by Kent Sterling
He sounded like an autumn Sunday. Pat Summerall made it sound so easy and fun that for a time, he defined excellence in broadcasting.
Summerall was so good that many fans had no idea that he had actually played in the NFL as a kicker for 10 years for the Lions, Cardinals, and Giants.
It was easy to forget that you were listening to a broadcaster and not a friend during games. Summerall was a good guy who didn’t give much thought to getting his calls on Sportscenter. He just told us what happened, and seemed to enjoy it as much as we did.
There was a time in broadcasting, before Gus Johnson came along, when the job of a play-by-play guy was not to define moments for us, but to experience them with us.
I wrote about Verne Lundquist’s excellence while listening to him describe action at last weekend’s Masters. Summerall did things in a similar way. He didn’t prethink the event, or script his pithy final thoughts.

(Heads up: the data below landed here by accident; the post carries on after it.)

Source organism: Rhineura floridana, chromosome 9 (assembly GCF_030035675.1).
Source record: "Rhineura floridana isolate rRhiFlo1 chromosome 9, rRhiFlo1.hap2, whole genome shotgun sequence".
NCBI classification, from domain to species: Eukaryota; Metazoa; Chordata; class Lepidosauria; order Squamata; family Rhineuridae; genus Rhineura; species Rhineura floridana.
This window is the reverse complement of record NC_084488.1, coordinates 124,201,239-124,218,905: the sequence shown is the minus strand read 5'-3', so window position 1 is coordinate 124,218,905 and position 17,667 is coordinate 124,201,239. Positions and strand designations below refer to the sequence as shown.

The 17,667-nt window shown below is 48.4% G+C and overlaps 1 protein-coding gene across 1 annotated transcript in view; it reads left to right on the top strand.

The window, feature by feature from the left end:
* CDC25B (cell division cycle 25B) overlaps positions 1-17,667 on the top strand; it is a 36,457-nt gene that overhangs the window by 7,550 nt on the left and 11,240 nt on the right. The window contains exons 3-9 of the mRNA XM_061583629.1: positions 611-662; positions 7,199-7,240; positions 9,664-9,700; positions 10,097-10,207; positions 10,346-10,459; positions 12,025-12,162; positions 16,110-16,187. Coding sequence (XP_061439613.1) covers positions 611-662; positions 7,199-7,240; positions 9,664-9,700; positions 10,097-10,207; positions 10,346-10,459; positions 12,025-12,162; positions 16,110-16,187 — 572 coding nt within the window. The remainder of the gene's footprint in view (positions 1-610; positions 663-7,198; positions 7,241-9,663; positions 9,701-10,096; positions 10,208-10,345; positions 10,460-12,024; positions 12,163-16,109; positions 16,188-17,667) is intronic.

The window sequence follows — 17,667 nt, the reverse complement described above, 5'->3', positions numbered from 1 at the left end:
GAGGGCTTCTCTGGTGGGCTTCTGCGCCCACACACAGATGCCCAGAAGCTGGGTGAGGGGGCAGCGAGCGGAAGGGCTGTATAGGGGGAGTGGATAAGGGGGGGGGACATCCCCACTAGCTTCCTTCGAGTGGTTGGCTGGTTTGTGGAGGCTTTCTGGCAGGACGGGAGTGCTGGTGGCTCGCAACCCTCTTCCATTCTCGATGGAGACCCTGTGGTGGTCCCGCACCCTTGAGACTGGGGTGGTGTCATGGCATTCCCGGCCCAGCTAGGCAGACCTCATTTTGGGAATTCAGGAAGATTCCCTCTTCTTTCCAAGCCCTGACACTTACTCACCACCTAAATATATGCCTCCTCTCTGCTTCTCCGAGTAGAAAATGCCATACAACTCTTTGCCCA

Summerall never tried to be anything or anyone other than who he was. Confident, calm, and decent, Pat was a great guy to watch a game with.
Somehow or another, broadcasting has evolved into performance art that rewards the outrageous and verbose. Summerall was never either of those things.
He reportedly had his battles, but they never seemed present in his work.
The NFL and Masters were never as cool again without him.
There are broadcasters like Mike Tirico and Joe Buck who are defining greatness for the next generation, but Summerall brought a real guy into our homes.
We’re down to Lundquist, Al Michaels, Dick Enberg, and the gold standard of Vin Scully from the voice of our youth who do their profession proud every time out.
Summerall said once that he and his partner Tom Brookshier walked into the press box laughing, and they left laughing three hours later. That made me want to be a broadcaster, and happy that he was.
Hopefully, he’s laughing now.